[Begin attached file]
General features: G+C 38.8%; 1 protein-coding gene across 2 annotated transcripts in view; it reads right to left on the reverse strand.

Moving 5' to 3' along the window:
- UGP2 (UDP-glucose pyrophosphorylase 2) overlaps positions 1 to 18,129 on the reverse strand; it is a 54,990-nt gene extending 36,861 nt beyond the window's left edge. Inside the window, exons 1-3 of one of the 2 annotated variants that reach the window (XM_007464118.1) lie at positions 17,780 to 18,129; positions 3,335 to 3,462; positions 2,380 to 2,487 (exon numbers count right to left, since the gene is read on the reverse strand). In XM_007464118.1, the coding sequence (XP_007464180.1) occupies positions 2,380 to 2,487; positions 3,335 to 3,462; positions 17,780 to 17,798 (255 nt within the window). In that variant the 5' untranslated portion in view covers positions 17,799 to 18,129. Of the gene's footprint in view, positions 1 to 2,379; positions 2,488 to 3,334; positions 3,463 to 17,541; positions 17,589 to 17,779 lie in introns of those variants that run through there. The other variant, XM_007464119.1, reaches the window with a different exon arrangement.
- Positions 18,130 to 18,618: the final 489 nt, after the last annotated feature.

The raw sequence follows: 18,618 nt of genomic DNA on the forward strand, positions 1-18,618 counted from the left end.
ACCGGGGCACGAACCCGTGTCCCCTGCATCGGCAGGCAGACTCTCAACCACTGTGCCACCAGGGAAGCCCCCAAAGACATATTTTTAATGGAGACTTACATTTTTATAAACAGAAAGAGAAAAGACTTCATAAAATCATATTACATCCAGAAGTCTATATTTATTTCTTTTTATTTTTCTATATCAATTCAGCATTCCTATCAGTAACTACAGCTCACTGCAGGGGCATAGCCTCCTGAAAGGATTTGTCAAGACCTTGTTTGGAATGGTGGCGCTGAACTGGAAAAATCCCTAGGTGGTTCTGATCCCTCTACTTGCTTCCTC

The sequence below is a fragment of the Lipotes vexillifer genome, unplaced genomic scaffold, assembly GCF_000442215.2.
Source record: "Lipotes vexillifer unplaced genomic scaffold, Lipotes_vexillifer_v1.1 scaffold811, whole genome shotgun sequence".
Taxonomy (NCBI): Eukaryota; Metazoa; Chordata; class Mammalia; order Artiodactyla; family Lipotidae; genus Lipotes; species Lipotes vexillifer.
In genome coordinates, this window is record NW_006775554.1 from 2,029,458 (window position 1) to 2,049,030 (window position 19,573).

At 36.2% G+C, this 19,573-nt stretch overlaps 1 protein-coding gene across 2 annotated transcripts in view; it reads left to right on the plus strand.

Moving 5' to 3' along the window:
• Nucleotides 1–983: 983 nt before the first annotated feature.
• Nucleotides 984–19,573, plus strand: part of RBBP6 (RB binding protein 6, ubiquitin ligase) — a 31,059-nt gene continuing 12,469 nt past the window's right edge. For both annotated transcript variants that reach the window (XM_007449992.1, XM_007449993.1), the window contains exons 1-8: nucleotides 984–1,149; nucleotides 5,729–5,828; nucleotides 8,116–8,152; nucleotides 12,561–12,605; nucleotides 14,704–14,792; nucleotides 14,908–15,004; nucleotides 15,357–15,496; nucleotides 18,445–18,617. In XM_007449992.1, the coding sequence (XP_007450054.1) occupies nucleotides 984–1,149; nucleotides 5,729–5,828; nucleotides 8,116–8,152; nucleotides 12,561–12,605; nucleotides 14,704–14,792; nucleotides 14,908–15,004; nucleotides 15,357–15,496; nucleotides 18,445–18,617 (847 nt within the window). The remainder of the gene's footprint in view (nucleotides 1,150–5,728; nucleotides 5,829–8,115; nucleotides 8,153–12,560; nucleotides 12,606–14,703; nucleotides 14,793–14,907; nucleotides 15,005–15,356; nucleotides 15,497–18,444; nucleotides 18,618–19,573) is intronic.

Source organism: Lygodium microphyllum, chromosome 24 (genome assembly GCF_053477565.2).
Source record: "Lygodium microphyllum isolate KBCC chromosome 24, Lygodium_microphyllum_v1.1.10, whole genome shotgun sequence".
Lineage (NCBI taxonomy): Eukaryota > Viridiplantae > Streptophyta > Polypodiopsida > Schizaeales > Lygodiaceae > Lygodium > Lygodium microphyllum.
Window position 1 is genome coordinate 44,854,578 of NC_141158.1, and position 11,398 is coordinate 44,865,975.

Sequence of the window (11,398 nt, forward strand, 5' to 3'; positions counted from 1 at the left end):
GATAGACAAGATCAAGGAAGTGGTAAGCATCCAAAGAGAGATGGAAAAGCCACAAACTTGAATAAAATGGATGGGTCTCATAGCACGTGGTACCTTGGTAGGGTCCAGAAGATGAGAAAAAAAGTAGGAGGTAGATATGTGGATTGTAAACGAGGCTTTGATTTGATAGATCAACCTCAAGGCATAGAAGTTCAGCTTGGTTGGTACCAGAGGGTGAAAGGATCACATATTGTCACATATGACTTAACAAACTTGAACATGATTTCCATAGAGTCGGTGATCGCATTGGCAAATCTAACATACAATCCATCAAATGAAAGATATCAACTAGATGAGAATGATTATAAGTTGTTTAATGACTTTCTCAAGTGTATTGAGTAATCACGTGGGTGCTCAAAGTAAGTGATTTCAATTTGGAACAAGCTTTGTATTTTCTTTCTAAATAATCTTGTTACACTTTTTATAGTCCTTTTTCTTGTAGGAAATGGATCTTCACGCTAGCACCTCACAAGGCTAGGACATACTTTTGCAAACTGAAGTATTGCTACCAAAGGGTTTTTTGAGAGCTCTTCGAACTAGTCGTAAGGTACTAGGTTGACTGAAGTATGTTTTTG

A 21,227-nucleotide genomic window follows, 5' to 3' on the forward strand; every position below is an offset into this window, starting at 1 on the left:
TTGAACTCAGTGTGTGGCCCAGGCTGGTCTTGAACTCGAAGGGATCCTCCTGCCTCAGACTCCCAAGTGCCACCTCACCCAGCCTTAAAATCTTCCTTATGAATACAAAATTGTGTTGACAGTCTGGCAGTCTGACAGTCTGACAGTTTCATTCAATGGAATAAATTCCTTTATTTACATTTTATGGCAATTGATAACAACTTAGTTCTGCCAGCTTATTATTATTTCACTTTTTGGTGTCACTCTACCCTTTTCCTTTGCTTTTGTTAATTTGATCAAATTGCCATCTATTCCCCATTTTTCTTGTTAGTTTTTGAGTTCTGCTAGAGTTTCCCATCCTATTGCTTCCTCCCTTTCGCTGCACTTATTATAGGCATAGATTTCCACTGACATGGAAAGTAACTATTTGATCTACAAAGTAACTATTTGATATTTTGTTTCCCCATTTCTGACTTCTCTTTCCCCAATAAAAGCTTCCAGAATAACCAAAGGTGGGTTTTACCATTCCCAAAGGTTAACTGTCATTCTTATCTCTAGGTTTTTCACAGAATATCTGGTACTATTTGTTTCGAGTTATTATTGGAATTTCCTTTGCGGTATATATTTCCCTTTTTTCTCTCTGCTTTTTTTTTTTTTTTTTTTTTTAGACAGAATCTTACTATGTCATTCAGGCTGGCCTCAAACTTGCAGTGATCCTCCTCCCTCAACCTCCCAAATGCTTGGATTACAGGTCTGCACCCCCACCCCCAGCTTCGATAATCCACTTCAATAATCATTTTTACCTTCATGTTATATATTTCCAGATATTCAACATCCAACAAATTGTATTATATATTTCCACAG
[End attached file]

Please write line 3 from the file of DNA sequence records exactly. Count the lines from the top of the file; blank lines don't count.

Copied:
- UGP2 (UDP-glucose pyrophosphorylase 2) overlaps positions 1 to 18,129 on the reverse strand; it is a 54,990-nt gene extending 36,861 nt beyond the window's left edge. Inside the window, exons 1-3 of one of the 2 annotated variants that reach the window (XM_007464118.1) lie at positions 17,780 to 18,129; positions 3,335 to 3,462; positions 2,380 to 2,487 (exon numbers count right to left, since the gene is read on the reverse strand). In XM_007464118.1, the coding sequence (XP_007464180.1) occupies positions 2,380 to 2,487; positions 3,335 to 3,462; positions 17,780 to 17,798 (255 nt within the window). In that variant the 5' untranslated portion in view covers positions 17,799 to 18,129. Of the gene's footprint in view, positions 1 to 2,379; positions 2,488 to 3,334; positions 3,463 to 17,541; positions 17,589 to 17,779 lie in introns of those variants that run through there. The other variant, XM_007464119.1, reaches the window with a different exon arrangement.